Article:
Twenty-two mothers who have been interned with their children for up to a year in a for-profit immigration detention facility entered the ninth day of a hunger strike on Wednesday. Neither the mothers nor their children have committed any crimes, nor have they been charged with any. They have no idea when they will be released. Advocates and attorneys representing the women tell The Nation that their children are suffering, they feel that they’ve been lost in the system and their desire for freedom has become desperate.
The women and their children are housed six to a room at the Berks County Family Detention Center in Leesport, Pennsylvania. They share a bathroom with a short curtain but no door. They’re awoken at 6:30 every morning for the first of several mandatory check-ins. During the night, a guard shines a flashlight into their eyes every 15 minutes. Most of them are badly sleep deprived. Many of their kids are showing symptoms of early childhood trauma and other developmental problems; some have stopped growing. The youngest detainee at Berks is 2 years old, and has spent around half of his life in detention. Like the other children, he isn’t allowed to sleep in his mother’s bed at night.
They’re refugees who fled brutal violence in Central America and are now caught in a legal limbo. They were denied asylum after a cursory interview at the border and are subject to deportation. But attorneys representing them say that the screenings they went through at the border were legally flawed. The Obama administration claims that they have no right to appeal the decisions—a stark departure from longstanding legal precedent. They’re now being detained, indefinitely, while a legal challenge works its way through federal courts.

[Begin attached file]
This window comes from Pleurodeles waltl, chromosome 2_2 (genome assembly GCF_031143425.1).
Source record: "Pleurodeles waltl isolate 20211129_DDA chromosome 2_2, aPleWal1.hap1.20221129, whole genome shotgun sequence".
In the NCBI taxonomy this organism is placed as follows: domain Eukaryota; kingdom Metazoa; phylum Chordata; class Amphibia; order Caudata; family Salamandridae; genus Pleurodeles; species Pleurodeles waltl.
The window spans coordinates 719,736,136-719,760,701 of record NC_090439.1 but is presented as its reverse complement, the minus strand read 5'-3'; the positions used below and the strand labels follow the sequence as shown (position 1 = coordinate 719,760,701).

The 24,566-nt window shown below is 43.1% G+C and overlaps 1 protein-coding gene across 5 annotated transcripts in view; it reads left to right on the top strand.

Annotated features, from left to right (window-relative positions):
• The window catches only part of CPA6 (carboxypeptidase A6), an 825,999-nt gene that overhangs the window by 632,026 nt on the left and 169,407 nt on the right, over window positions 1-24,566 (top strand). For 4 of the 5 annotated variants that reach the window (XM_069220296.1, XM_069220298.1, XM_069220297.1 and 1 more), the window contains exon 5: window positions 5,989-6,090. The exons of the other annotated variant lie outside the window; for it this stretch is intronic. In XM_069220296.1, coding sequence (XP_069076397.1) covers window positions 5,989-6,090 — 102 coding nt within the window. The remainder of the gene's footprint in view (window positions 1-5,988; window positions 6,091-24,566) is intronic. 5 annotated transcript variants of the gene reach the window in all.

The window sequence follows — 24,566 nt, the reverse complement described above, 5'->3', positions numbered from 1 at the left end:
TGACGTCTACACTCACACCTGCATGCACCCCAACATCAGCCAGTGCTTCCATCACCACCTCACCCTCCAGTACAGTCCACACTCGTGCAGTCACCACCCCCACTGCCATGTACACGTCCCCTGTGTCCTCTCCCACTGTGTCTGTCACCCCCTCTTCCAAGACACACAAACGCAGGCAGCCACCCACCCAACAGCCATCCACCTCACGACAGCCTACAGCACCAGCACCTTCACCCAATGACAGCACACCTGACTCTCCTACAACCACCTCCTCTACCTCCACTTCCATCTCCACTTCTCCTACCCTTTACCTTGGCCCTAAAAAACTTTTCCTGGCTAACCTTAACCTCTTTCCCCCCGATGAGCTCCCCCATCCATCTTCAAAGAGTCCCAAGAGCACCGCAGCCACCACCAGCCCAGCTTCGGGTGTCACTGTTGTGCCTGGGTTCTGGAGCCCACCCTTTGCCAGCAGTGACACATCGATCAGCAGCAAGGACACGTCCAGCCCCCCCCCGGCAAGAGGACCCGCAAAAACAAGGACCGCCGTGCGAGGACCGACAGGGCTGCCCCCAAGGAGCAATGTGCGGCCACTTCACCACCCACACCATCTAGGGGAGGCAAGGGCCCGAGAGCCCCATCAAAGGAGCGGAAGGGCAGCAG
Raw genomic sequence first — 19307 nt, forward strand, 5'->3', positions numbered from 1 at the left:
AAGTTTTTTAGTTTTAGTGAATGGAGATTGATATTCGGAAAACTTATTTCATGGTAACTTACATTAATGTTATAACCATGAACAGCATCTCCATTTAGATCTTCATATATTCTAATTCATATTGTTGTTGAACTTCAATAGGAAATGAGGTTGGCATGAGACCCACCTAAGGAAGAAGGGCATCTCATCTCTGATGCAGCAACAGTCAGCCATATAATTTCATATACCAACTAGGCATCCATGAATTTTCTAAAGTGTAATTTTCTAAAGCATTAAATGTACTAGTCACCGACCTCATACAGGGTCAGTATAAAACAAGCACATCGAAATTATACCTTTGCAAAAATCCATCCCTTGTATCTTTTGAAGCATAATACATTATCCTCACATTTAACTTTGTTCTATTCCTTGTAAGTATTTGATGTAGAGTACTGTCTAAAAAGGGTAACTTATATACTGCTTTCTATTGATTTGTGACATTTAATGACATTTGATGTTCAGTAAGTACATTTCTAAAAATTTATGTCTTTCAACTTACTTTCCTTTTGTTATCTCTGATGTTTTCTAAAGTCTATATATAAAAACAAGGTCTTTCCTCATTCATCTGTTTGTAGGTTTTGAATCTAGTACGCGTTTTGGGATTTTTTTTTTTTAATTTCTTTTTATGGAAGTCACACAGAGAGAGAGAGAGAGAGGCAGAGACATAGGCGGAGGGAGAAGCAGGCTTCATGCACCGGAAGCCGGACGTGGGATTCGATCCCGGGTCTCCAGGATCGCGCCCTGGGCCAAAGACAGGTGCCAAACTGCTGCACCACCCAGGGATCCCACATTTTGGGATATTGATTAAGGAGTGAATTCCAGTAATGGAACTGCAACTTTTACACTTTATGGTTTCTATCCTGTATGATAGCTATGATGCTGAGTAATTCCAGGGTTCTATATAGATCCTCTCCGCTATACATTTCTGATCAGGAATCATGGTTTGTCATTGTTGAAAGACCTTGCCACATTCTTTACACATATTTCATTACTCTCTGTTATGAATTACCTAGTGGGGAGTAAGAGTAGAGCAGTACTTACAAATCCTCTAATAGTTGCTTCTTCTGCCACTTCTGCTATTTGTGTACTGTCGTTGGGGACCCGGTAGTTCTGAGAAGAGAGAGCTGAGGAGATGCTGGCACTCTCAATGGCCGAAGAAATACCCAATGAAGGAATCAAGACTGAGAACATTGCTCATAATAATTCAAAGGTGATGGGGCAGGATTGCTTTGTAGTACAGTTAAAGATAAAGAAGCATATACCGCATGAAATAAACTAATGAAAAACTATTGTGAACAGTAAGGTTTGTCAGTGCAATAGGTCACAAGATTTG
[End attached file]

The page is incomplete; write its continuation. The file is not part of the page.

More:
There’s no reason to hold them while that process plays out; according to a 2009 study by Human Rights First, asylum seekers under supervised release almost always show up for their hearings. Most are never put into the detention system in the first place; advocates say those who ended up at Berks were the tragic winners of a “wheel of misfortune.”
An independent psychological evaluation provided to The Nation by an attorney representing several of the detainees found that one typical 6-year-old boy at Berks “is suffering from PTSD, as evidenced by symptoms of anxious avoidance, hyperarousal, dysregulation, loss of appetite, and constant fear and worry.”
PTSD was caused by a number of traumatic experiences when he was living in El Salvador, which has been exacerbated by a number of distressing experiences that have occurred during his prolonged detention in the United States.… As his stay in detention has lengthened, his symptoms have escalated and become chronic in nature, as a direct result of his experiences there and the lack of appropriate mental health intervention.
Last year, a study of detained families—and those recently released from detention—in Texas found that similar problems were widespread. The researchers wrote that the stress of being locked up can have long-term adverse effects on both the physical and mental health of detainees, and that “children are at particular risk for developing long-term problems.”